(MENAFN - Muscat Daily) One of Oman's most popular fruits, the locally grown pomegranate, is missing from shelves of fruit shops and supermarkets in the city. The shopkeepers say that there is a high demand for the fruit but there isn't enough supply to cater to the large number of customers.
Due to its semi-arid climate and high altitude, the Jebel Akhdar area in northern Oman is ideal for the cultivation of high quality pomegranates, the harvesting of which takes place between July and September, with August being the peak month.
The low volumes and high demand translate into high prices which consumers are willing to pay, but so far this year the sought-after fruit hasn't reached many fruit shops and supermarkets in Muscat.
According to Hassan Moha-mmed, a Muttrah-based fruit and vegetable vendor specialising in local crops, Omani pomegranates sell for RO3 to 4 per kilo, while imported fruit sells for below RO2 per kilo. ''We haven't been able to source any local pomegranates this year and it is getting late in the season,'' he said.
Mohammed believes an increase in tourism at Jebel Akhdar is contributing to the shortage. ''The youth in pomegranate producing areas sell their fruit by the side of the road, and tourists from Oman and other GCC countries are prepared to pay extremely high prices for the fruit.''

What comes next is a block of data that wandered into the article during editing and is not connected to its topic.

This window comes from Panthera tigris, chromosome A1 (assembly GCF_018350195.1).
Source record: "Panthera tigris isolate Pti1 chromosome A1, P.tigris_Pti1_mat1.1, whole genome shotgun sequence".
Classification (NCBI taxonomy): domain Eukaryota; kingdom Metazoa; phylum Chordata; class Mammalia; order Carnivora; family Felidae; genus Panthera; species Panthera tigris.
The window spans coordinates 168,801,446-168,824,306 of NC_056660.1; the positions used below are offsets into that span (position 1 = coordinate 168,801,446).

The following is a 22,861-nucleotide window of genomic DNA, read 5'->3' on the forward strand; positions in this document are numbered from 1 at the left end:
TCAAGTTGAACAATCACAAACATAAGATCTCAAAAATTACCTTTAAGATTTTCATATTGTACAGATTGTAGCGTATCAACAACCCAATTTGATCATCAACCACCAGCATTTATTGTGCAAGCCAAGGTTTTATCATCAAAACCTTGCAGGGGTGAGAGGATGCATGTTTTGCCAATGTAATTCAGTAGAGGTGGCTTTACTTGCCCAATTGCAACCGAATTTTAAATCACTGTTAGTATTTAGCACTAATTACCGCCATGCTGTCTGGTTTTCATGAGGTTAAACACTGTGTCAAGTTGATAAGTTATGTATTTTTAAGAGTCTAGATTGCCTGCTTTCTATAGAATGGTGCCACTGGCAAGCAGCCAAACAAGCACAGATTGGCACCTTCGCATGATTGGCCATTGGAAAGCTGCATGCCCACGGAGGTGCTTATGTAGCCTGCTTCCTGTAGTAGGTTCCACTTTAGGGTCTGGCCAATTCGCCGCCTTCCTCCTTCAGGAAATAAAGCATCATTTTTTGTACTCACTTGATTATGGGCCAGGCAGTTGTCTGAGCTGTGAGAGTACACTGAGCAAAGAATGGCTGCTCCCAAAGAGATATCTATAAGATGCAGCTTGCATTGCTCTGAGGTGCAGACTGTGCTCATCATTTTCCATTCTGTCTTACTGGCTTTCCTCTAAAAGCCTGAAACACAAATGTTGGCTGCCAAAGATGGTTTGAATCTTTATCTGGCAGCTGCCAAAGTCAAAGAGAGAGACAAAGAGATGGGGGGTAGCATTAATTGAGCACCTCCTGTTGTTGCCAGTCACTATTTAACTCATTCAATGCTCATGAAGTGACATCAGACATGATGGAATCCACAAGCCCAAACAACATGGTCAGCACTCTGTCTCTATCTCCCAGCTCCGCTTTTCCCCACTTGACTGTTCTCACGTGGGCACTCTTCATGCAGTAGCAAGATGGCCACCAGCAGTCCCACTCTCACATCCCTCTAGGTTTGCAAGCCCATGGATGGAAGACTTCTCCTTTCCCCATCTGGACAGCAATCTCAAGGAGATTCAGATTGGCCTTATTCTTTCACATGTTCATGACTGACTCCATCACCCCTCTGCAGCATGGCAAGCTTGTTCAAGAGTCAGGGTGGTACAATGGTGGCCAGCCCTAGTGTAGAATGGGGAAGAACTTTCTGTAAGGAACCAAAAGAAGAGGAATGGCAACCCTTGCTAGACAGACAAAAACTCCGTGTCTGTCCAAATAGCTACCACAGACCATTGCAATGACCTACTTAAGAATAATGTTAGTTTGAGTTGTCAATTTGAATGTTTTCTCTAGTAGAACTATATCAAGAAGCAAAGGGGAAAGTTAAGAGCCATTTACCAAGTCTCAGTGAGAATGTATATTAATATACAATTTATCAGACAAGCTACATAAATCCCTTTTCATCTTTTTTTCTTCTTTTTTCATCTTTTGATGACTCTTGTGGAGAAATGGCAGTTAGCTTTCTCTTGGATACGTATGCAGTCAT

Ashraf Aziz, store manager, The Sultan Center, said that even though prices are high, there usually is a good response for locally-grown fruits. ''We're hoping to get our hands on local pomegranates this year as they're very sought after. However, it is impossible to get enough to meet our customers' needs, so like everyone else, we're forced to import them from countries like India, Jordan, Egypt, Iran and Yemen.''
Rashid al Yahyai, assistant professor of horticulture at Sultan Qaboos University's department of crop sciences, said, ''The traditional cultivars that are commonly grown in Oman include Helow (sweet), Qusum (hard-seeded, Malasi (soft skin), and Hamedh (sour). The most prized variety is the Helow, which is larger and sweeter than others.''
Yahyai said that even though the annual yield is up to 180 fruits per mature tree, ''limited trees mean limited production, which forces Oman to import pomegranates over US2mn every year.''
He said that local pomegranate production is facing challenges due to a variety of reasons. ''We should give our full support to the remaining pomegranate cultivators. The tree is an important part of Omani history. The peel was used as a dye in traditional remedies while the wood was used as fuel for co